This is a mandatory evacuation device. Though it is rarely used, a stretcher must be present on all treks. On treks with fixed camps, stretchers are available at every camp. On this note, I must add on some sections of a trek evacuation by stretchers is not possible — especially on narrow, slippery or landslide prone trails. In such cases evacuation is done manually.

8. HAM kit

A High Altitude Medical kit (HAM) accompanies trekkers in every team. These kits contain all emergency medication required for high altitude treks. Some of these medicines can save your life. There are 3 such kits with the team. A kit with the trek leader, two others are with the guide and co-guide.

9. Radios

Radios are very big safety devices on a trek. They help establish communication in regions where no other system works. Hand held radios accompany the team on treks. Only on treks in Kashmir and Sikkim radios are not allowed (border areas).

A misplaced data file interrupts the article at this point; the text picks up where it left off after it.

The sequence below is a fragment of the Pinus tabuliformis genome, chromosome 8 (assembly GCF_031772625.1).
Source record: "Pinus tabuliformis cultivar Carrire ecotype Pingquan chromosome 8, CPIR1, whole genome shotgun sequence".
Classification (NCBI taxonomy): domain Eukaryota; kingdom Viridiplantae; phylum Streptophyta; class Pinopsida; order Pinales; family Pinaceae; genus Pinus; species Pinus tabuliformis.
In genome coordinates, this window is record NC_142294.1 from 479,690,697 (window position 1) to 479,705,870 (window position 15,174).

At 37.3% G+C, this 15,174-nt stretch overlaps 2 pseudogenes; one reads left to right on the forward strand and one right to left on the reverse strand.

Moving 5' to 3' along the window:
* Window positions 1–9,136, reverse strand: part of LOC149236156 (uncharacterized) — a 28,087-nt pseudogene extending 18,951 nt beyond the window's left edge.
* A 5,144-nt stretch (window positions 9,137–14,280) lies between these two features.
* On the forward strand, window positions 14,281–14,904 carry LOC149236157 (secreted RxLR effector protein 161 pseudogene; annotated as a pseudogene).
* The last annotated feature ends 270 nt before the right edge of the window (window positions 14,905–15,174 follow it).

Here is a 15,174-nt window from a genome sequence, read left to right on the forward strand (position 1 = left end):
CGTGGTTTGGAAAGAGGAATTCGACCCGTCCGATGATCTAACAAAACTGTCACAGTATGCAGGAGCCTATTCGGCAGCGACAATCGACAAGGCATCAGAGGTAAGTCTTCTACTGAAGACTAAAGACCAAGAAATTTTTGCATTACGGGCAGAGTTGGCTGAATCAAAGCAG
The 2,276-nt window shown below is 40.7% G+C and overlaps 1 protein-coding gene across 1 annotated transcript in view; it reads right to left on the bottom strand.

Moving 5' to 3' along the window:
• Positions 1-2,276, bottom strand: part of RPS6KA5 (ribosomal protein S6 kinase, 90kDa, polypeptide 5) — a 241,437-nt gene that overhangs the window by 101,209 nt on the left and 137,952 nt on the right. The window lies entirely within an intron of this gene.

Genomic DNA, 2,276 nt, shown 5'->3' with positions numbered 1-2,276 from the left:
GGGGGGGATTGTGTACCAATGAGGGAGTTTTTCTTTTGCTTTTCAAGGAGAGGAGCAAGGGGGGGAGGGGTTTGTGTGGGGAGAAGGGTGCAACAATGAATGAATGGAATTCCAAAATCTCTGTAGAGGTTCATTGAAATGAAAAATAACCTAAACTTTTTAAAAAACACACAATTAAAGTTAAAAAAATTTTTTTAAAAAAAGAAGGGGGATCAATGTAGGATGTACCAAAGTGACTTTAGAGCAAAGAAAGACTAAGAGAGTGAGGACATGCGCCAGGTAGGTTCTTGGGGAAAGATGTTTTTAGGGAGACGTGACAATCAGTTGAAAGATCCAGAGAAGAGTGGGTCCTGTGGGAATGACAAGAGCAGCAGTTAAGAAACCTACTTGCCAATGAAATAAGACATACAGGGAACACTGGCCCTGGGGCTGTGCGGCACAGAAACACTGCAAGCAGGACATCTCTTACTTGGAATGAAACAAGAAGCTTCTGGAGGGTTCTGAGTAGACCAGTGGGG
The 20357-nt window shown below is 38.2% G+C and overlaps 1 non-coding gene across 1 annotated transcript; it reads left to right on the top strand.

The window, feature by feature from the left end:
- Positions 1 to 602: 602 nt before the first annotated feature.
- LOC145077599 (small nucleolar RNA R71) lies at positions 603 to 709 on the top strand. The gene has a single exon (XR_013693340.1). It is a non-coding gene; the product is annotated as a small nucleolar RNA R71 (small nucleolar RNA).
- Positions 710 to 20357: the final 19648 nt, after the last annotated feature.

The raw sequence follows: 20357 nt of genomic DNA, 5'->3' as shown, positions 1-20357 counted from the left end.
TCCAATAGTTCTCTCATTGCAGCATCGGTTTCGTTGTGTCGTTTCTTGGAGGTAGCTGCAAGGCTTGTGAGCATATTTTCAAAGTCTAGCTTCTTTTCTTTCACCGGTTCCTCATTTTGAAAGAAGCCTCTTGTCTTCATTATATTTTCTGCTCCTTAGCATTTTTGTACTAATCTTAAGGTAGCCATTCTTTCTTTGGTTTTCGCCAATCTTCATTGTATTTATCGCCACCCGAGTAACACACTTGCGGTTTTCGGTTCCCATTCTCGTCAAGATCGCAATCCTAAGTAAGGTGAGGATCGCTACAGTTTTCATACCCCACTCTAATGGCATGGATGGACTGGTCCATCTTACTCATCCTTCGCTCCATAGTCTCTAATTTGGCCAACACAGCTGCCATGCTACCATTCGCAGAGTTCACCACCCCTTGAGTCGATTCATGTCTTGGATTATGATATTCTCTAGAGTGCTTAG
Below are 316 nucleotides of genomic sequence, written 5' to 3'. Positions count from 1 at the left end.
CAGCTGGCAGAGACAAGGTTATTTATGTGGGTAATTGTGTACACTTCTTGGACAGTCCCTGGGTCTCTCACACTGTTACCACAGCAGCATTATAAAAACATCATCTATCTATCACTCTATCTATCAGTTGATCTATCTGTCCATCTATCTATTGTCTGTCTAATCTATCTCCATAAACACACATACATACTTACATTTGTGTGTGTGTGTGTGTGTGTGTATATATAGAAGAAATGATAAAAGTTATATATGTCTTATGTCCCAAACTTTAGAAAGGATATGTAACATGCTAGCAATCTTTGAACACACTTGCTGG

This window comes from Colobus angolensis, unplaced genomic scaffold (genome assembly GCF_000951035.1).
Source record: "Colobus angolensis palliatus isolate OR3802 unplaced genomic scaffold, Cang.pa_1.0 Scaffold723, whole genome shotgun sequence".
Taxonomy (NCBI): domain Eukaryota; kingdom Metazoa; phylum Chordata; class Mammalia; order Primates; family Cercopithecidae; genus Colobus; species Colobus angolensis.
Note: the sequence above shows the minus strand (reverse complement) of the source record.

Technical Safety

1. Technical team on all snowy slopes

A technical team, specialists in snow craft, is present on all slopes where there is a pass crossing or a summit to climb. The ratio of technical team to trekkers is 1:10. They keep trekkers safe and guide them through technical sections of a trek. In an event of an emergency they can reach any trekker in a flash. Our technical team comprises of advanced level mountaineers.

Trek leader and technical staff help a trekker belay down the Buran Ghati wall. PC: Vinod Krishna

2. Microspikes on all snow treks

Microspikes are snow traction devices that are attached to trekking shoes. With microspikes on, walking on snow, even on an incline is a breeze. With microspikes trekkers feel there is super glue under their feet. This makes walking on snow extremely safe. After introduction of microspikes slippages on snow have virtually stopped overnight.

A trekker climbing upto the pass wearing microspikes

Trek Leaders and Safety

Everyone knows Indiahikes has great trek leaders. Some of them have fan following in thousands. More than their popularity, they bring in incredible safety to a trek as well.